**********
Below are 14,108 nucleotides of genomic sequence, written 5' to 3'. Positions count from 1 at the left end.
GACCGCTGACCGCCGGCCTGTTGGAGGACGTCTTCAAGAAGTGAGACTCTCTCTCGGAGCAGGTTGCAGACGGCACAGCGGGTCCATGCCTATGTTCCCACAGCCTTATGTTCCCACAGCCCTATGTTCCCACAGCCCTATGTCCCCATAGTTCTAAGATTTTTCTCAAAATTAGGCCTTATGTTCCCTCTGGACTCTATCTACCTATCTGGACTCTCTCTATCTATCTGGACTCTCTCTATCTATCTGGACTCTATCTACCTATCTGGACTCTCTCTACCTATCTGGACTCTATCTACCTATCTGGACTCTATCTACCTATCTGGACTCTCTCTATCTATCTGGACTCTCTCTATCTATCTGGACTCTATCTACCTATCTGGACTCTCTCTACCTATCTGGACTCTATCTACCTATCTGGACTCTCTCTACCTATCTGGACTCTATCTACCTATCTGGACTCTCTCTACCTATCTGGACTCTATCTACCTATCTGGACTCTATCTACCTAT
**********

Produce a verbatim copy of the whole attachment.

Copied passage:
Below are 14,108 nucleotides of genomic sequence, written 5' to 3'. Positions count from 1 at the left end.
GACCGCTGACCGCCGGCCTGTTGGAGGACGTCTTCAAGAAGTGAGACTCTCTCTCGGAGCAGGTTGCAGACGGCACAGCGGGTCCATGCCTATGTTCCCACAGCCTTATGTTCCCACAGCCCTATGTTCCCACAGCCCTATGTCCCCATAGTTCTAAGATTTTTCTCAAAATTAGGCCTTATGTTCCCTCTGGACTCTATCTACCTATCTGGACTCTCTCTATCTATCTGGACTCTCTCTATCTATCTGGACTCTATCTACCTATCTGGACTCTCTCTACCTATCTGGACTCTATCTACCTATCTGGACTCTATCTACCTATCTGGACTCTCTCTATCTATCTGGACTCTCTCTATCTATCTGGACTCTATCTACCTATCTGGACTCTCTCTACCTATCTGGACTCTATCTACCTATCTGGACTCTCTCTACCTATCTGGACTCTATCTACCTATCTGGACTCTCTCTACCTATCTGGACTCTATCTACCTATCTGGACTCTATCTACCTAT